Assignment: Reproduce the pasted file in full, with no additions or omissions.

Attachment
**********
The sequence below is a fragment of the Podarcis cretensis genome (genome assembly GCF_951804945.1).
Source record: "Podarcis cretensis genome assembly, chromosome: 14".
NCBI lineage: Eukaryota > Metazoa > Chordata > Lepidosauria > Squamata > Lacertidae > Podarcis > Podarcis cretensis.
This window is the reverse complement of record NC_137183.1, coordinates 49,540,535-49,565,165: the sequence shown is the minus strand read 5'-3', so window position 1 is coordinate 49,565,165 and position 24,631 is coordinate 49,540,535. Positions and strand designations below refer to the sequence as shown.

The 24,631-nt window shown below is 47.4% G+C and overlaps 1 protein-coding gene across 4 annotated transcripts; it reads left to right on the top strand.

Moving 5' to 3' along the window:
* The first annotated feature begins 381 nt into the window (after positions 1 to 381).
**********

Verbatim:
The sequence below is a fragment of the Podarcis cretensis genome (genome assembly GCF_951804945.1).
Source record: "Podarcis cretensis genome assembly, chromosome: 14".
NCBI lineage: Eukaryota > Metazoa > Chordata > Lepidosauria > Squamata > Lacertidae > Podarcis > Podarcis cretensis.
This window is the reverse complement of record NC_137183.1, coordinates 49,540,535-49,565,165: the sequence shown is the minus strand read 5'-3', so window position 1 is coordinate 49,565,165 and position 24,631 is coordinate 49,540,535. Positions and strand designations below refer to the sequence as shown.

The 24,631-nt window shown below is 47.4% G+C and overlaps 1 protein-coding gene across 4 annotated transcripts; it reads left to right on the top strand.

Moving 5' to 3' along the window:
* The first annotated feature begins 381 nt into the window (after positions 1 to 381).